In 2009, the U.S. Department of Labor ("DOL") started an investigation into Upper Crust's wage and hour practices, specifically for unpaid overtime. Id . ¶ 9. In July 2009, as a result of the investigation, the DOL ordered Upper Crust to pay $341, 545.53 in back wages to current and former employees. Id . Following these payments, in August 2009, Tobins attended a meeting with other Upper Crust owners and managers and told employees that they would have to pay the money back to the company if they wanted to keep their jobs. Id . ¶ 10. Upset about this requirement to remit back pay, the employees complained to Upper Crust store managers, including Joyce. Id . ¶ 12. Joyce then brought the employees concerns to the attention of owner Brendan Higgins ("Higgins"), General Manager ("GM") Barry Proctor ("Proctor") and Chief Financial Officer ("CFO") David Marcus ("Marcus"), notifying them that the employees were very distressed about this ultimatum and that they were becoming uncooperative as a result. Id . ¶ 16. Joyce also told Higgins and Marcus that he was concerned that such a requirement was illegal. Id . In response, Joyce was simply told to fire any employees who were uncooperative. Id . ¶ 17. Joyce also spoke with Upper Crust manager Luciano Botelho ("Botelho") about Tobins's requirement that the employees return their back wages and told Botelho that he was planning to notify the DOL investigator. Id . ¶ 13, 14. Botelho was an Upper Crust kitchen manager who Tobins had ordered to tell Upper Crust's Brazilian workers about the requirement to remit their back pay. Id . ¶ 11. In January 2010, Joyce called the DOL on his company cell phone and reported Upper Crust's remittance policy. Id . ¶¶ 18, 29. The DOL subsequently undertook a new investigation into the Upper Crust's practices and notified Tobins of the investigation soon afterward. Id . ¶ 18. Joyce also informed Botelho that he had contacted DOL. Id . ¶ 15.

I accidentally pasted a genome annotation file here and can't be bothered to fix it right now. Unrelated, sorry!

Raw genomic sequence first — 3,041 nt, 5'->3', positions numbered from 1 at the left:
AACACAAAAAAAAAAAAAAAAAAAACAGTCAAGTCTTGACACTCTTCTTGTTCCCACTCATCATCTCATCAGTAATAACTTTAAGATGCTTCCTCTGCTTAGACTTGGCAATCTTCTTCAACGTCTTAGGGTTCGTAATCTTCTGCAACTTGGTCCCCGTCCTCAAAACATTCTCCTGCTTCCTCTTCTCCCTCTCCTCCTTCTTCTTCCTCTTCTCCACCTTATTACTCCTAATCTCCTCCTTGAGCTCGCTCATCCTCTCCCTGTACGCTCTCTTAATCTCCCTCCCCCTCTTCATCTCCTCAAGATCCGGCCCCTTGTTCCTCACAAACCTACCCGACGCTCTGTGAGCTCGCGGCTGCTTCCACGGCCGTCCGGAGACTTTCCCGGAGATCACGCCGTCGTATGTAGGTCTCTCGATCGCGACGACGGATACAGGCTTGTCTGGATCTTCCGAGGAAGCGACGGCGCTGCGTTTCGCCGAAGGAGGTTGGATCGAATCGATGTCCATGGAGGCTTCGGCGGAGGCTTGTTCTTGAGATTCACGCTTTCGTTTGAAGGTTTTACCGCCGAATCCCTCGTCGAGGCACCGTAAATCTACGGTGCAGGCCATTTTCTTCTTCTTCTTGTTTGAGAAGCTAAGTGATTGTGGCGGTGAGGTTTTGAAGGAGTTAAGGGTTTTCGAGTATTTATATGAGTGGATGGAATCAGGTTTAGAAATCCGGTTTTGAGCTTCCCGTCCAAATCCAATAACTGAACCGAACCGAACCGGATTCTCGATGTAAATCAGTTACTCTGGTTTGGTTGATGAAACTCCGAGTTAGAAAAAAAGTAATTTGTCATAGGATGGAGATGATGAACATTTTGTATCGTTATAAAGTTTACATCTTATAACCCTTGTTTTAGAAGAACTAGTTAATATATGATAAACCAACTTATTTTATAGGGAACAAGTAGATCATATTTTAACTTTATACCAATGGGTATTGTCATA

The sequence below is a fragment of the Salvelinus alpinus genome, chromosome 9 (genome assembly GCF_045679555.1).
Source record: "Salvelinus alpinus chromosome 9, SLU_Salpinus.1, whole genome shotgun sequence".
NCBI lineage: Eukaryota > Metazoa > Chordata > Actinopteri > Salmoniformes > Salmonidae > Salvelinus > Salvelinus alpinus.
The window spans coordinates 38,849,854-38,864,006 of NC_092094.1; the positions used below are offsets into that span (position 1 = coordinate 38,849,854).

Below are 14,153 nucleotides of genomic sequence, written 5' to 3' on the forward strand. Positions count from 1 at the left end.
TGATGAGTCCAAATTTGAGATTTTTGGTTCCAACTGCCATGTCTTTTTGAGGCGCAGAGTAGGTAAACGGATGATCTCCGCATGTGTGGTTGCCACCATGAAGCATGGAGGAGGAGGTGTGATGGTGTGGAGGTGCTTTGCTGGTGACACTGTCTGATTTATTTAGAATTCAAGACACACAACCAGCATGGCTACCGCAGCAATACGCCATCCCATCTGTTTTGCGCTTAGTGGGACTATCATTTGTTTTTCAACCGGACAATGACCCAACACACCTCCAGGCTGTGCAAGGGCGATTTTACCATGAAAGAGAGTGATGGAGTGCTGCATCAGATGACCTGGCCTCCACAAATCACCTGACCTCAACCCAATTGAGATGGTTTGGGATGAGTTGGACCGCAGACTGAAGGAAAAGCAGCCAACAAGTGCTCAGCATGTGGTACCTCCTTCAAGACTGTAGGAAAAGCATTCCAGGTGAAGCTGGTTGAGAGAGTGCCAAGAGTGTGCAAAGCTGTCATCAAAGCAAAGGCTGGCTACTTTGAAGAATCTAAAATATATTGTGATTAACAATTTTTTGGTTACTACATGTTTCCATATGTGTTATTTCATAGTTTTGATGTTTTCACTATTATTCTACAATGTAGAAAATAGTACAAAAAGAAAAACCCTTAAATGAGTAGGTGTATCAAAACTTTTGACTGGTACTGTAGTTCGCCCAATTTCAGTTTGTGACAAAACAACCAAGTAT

After Joyce's internal and external complaints, the behavior of Upper Crust's ownership and upper-level management towards Joyce changed precipitously. Id . ¶ 19. The owners told Joyce that he was not working hard enough and began requiring him to clock in and out every day even though salaried employees were not typically required to clock in and out. Id . ¶ 20. Tobins and the other owners also called Joyce into a "special meeting" in March 2010 where they critiqued his job performance and told him that he was not doing well. Id . ¶ 21. Joyce did not believe that his work quality had deteriorated and he was not aware that any Upper Crust manager had ever complained about his work. Id . In April 2010, owners Josh Huggard and Tobins called Joyce and yelled at him about a water leak in the Brookline location, despite the fact that the owners had been aware of the leak and were actively engaged in a dispute with the building's management company about the cost of the repairs. Id . ¶¶ 22, 23. Although Huggard and Tobins knew that the issue was out of Joyce's control, they called him to yell at him about the problem when they knew that he was away planning his wedding. Id . ¶ 23. The next month, on May 18, 2010, Tobins called Joyce in the early morning, accusing Joyce of being involved in a theft that had taken place at the Commonwealth Avenue location of Upper Crust the previous night. Id . ¶ 24. During the phone call Tobins screamed and yelled obscenities at Joyce. Id . ¶¶ 24-25.